July 18, 2019

Nabil Al-Tikriti Presents Paper on Ottoman Cultural History

On Nov. 23, 2014, Associate Professor of Middle Eastern History Nabil Al-Tikriti presented a paper at the 2014 Middle East Studies Association Conference in Washington, D.C. The paper, entitled  “Greatness Denied: Firdevsi-yi Rumi on the Cusp of Ottoman Sunnism,” was part of an Ottoman History panel, entitled “The Sunnification of the Ottoman Ideology and Polity, 16th to 17th Centuries.”

The paper abstract is as follows: “Ilyas Çelebi “Firdevsi-yi Rumi” (fl. 1512) served primarily at the courts of Sultan Bayezid II (d. 1512) and Prince Korkud (d. 1513), authoring works of narrative history, elegiac poetry, gestes, and hagiography. In this paper, I will summarize what is known of his biography and analyze his presentation of Ottoman, Turkish, and Muslim identity.

Firdevsi, a litterateur with a considerable sense of self, completed more than twenty works while serving at the apex of Ottoman cultural production. While very successful at attracting patronage and support for lengthy and ornate literary works, his oeuvre was mostly lampooned by those who followed in the decades after his death.

Why would a writer who was so successful in his own lifetime be so reviled within a few decades of his death? Analyzing the political content and identity positions staked out by Firdevsi provides a tentative answer – societal views changed abruptly in the first tumultuous decades of the early 16th century. Firdevsi’s use of the term “Sunni” in his Qutb-name, explanation of Turkish conversion to Islam in his Süleyman-name, and portrayal of Anatolian Sufism in his Vilayet-name each provide clues as to why subsequent literary critics found his scholarship unreliable, his poetry unspeakable, and his views objectionable.”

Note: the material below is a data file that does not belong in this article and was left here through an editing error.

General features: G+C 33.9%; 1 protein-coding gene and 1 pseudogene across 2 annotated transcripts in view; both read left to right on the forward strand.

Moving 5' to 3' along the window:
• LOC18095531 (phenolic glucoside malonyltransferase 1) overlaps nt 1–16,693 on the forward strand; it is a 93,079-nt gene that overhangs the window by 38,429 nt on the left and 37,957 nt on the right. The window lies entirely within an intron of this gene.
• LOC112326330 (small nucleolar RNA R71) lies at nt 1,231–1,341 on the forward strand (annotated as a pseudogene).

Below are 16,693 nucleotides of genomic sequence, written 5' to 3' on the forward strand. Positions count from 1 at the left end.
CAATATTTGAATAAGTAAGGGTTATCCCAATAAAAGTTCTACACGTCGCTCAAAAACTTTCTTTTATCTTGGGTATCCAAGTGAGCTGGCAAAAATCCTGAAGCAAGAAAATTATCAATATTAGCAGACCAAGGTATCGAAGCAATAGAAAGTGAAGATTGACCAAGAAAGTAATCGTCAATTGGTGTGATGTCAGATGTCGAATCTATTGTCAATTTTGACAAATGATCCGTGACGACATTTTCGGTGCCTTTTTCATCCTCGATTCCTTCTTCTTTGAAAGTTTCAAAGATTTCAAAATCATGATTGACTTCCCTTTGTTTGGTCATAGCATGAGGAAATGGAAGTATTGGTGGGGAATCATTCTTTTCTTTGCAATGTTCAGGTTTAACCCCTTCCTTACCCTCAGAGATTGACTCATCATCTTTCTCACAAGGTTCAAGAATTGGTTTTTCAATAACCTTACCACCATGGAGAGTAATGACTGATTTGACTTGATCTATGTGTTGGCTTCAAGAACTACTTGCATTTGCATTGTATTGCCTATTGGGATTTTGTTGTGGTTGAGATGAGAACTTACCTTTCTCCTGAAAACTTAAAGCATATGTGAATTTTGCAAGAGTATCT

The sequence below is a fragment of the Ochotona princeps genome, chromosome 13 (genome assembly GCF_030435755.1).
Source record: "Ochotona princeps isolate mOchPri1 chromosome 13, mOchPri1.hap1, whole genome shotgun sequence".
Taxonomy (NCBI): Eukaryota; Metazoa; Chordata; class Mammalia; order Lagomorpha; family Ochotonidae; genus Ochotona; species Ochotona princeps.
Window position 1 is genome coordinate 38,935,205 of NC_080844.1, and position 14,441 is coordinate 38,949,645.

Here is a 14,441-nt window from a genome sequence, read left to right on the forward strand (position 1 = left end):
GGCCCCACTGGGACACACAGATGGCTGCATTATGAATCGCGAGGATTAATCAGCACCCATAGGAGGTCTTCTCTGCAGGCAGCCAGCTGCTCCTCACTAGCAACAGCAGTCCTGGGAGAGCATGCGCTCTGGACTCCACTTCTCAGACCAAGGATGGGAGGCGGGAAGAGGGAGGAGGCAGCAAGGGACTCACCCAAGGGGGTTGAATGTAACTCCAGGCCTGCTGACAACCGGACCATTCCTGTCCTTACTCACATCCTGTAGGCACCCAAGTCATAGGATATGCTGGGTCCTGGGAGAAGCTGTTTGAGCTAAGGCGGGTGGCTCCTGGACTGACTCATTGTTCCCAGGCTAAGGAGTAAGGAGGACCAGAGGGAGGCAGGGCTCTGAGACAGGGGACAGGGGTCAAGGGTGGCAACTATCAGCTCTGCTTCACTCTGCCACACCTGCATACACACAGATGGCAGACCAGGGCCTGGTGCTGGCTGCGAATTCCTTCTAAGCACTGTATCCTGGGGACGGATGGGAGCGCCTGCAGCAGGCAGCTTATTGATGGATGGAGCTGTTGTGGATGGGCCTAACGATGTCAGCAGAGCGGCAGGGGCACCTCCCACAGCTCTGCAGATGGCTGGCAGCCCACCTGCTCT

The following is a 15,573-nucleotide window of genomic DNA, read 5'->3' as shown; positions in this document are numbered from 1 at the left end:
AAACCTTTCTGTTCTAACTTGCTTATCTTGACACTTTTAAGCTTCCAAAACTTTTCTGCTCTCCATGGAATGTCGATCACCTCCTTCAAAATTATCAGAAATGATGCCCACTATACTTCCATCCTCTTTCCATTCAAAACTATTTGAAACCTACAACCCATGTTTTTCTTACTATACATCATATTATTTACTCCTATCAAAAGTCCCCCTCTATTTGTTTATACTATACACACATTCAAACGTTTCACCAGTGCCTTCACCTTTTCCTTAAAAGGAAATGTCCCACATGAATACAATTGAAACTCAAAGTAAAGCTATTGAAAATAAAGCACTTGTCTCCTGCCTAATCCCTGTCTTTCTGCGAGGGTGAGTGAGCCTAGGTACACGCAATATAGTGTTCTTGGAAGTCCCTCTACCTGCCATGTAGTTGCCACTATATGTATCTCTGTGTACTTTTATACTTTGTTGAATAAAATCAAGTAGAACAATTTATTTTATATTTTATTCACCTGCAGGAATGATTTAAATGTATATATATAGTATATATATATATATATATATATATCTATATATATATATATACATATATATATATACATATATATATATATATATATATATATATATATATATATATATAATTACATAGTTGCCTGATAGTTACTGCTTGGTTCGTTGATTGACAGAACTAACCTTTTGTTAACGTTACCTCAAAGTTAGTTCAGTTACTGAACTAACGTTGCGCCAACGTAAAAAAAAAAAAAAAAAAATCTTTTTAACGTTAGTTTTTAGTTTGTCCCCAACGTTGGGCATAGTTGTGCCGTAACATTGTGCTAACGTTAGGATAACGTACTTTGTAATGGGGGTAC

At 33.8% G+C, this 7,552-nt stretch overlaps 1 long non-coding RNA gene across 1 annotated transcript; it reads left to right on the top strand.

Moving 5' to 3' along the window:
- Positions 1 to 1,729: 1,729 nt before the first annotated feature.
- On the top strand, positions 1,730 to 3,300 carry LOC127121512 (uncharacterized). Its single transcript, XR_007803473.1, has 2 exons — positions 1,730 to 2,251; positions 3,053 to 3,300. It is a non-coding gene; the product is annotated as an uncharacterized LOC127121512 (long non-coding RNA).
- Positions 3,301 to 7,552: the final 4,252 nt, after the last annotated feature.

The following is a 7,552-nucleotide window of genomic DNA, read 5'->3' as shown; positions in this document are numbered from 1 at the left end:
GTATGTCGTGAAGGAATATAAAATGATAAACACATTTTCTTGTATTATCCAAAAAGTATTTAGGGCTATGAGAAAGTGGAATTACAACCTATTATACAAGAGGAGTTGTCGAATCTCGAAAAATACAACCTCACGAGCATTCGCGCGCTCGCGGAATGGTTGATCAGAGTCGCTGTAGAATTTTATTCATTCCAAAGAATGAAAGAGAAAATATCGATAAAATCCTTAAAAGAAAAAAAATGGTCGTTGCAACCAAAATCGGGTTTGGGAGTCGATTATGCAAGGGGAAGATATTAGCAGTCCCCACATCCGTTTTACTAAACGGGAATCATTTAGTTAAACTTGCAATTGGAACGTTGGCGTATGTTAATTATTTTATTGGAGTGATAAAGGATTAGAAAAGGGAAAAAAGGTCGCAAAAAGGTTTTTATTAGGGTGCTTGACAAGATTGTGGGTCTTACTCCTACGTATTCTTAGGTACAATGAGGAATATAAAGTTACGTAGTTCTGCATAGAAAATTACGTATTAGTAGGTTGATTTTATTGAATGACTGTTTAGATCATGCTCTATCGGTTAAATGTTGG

The panel abstract is as follows: “Sunni identity of the Ottoman Empire is often taken for granted. However, recent research has begun to question the nature of Ottoman Sunnism and the process by which the Ottoman state began to distance itself from ‘confessional ambiguity’ that prevailed in Central Asia, Iran and Anatolia from the mid 13th to the late 15th century, and became increasingly concerned with formulating and enforcing a Sunni orthodoxy. While it is well known that the religious ideology of the Safavid Empire, based on Shia principles and folk Islam, began to be formulated in the early 16th century, it is not commonly acknowledged that Sunni theology was simultaneously experiencing a transformation, both in reaction to the developments in the Safavid realm and as a consequence of various socio-political processes within Ottoman territories. Titled ‘Sunnification of Ottoman Ideology and Society, 16th-17th Centuries’ our roundtable will examine this historical process from the perspective of the state, other agents of Sunnification, and those who were targeted by the new measures for correcting belief and practice.”